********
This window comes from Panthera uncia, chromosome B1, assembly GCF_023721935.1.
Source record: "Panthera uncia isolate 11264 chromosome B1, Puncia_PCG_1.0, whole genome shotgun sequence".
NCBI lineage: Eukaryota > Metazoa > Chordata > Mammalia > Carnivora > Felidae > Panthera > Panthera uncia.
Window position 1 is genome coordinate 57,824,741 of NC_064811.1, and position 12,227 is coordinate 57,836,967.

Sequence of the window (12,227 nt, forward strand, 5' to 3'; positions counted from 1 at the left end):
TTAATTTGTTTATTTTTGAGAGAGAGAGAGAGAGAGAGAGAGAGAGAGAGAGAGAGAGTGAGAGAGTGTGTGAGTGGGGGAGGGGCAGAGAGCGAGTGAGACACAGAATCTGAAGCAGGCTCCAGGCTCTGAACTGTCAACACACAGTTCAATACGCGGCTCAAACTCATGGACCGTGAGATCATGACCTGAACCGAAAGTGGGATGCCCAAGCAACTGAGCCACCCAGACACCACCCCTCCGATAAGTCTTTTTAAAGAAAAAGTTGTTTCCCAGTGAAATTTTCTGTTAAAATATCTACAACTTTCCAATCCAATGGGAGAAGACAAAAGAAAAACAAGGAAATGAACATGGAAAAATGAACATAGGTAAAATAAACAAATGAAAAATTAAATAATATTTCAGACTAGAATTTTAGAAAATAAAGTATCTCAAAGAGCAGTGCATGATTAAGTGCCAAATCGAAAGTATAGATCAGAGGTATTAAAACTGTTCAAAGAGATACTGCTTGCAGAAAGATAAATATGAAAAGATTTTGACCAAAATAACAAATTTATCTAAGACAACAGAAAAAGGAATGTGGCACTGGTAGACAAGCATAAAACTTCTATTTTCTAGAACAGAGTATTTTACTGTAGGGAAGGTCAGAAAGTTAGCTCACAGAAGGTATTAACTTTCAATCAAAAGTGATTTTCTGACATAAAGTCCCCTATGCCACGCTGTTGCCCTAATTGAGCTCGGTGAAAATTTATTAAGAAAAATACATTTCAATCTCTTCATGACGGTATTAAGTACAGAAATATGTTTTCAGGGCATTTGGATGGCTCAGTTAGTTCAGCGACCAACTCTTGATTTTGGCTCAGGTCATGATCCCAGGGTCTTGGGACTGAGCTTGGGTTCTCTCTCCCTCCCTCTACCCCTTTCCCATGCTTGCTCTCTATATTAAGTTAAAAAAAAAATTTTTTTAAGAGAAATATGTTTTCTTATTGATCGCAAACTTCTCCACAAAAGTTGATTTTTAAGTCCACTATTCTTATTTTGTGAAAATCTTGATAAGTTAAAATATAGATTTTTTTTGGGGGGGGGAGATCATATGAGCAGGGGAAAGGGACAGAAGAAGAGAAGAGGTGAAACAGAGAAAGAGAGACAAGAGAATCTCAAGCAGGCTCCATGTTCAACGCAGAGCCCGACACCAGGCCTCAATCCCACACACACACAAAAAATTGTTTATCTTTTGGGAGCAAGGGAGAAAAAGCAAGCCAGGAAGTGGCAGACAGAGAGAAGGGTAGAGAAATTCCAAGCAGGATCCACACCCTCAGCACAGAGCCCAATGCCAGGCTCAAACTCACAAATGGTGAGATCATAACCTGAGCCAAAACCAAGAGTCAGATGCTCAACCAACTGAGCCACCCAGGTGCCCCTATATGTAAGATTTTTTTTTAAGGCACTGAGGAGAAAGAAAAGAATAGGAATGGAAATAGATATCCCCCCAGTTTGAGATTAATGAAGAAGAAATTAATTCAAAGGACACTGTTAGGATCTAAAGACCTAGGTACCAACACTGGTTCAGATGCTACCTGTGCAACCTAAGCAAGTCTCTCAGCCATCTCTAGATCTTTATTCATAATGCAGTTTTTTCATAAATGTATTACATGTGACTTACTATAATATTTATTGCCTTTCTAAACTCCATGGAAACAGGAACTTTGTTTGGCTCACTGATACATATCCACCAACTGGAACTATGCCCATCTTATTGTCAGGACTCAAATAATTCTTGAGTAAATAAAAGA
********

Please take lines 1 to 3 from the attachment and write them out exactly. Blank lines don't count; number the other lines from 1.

This window comes from Panthera uncia, chromosome B1, assembly GCF_023721935.1.
Source record: "Panthera uncia isolate 11264 chromosome B1, Puncia_PCG_1.0, whole genome shotgun sequence".
NCBI lineage: Eukaryota > Metazoa > Chordata > Mammalia > Carnivora > Felidae > Panthera > Panthera uncia.